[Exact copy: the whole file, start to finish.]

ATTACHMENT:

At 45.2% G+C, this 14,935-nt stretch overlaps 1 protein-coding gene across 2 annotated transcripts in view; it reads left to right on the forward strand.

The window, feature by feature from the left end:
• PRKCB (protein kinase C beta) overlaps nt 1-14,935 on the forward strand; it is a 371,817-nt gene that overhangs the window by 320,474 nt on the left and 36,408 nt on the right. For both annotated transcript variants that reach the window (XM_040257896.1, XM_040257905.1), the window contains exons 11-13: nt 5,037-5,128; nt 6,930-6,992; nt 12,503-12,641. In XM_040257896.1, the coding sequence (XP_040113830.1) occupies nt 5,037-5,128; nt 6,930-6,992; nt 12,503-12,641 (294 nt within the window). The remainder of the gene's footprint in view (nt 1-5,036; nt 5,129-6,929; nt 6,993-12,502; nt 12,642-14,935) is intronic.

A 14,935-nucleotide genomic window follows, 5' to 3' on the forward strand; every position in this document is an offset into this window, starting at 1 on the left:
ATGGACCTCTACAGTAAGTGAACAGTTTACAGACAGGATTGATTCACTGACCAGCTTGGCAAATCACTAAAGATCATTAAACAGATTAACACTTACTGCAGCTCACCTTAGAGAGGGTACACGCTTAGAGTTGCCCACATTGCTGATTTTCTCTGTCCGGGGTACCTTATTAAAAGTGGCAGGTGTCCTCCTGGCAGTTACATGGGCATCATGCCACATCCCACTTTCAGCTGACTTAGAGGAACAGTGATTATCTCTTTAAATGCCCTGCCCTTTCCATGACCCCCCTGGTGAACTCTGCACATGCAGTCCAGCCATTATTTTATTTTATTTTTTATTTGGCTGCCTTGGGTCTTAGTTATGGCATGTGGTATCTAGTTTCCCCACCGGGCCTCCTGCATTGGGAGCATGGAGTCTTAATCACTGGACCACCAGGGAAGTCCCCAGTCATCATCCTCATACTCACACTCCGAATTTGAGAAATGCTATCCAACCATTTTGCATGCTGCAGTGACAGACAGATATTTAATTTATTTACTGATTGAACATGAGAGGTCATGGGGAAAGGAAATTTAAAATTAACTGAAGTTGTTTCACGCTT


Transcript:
At 45.2% G+C, this 14,935-nt stretch overlaps 1 protein-coding gene across 2 annotated transcripts in view; it reads left to right on the forward strand.

The window, feature by feature from the left end:
• PRKCB (protein kinase C beta) overlaps nt 1-14,935 on the forward strand; it is a 371,817-nt gene that overhangs the window by 320,474 nt on the left and 36,408 nt on the right. For both annotated transcript variants that reach the window (XM_040257896.1, XM_040257905.1), the window contains exons 11-13: nt 5,037-5,128; nt 6,930-6,992; nt 12,503-12,641. In XM_040257896.1, the coding sequence (XP_040113830.1) occupies nt 5,037-5,128; nt 6,930-6,992; nt 12,503-12,641 (294 nt within the window). The remainder of the gene's footprint in view (nt 1-5,036; nt 5,129-6,929; nt 6,993-12,502; nt 12,642-14,935) is intronic.

A 14,935-nucleotide genomic window follows, 5' to 3' on the forward strand; every position in this document is an offset into this window, starting at 1 on the left:
ATGGACCTCTACAGTAAGTGAACAGTTTACAGACAGGATTGATTCACTGACCAGCTTGGCAAATCACTAAAGATCATTAAACAGATTAACACTTACTGCAGCTCACCTTAGAGAGGGTACACGCTTAGAGTTGCCCACATTGCTGATTTTCTCTGTCCGGGGTACCTTATTAAAAGTGGCAGGTGTCCTCCTGGCAGTTACATGGGCATCATGCCACATCCCACTTTCAGCTGACTTAGAGGAACAGTGATTATCTCTTTAAATGCCCTGCCCTTTCCATGACCCCCCTGGTGAACTCTGCACATGCAGTCCAGCCATTATTTTATTTTATTTTTTATTTGGCTGCCTTGGGTCTTAGTTATGGCATGTGGTATCTAGTTTCCCCACCGGGCCTCCTGCATTGGGAGCATGGAGTCTTAATCACTGGACCACCAGGGAAGTCCCCAGTCATCATCCTCATACTCACACTCCGAATTTGAGAAATGCTATCCAACCATTTTGCATGCTGCAGTGACAGACAGATATTTAATTTATTTACTGATTGAACATGAGAGGTCATGGGGAAAGGAAATTTAAAATTAACTGAAGTTGTTTCACGCTT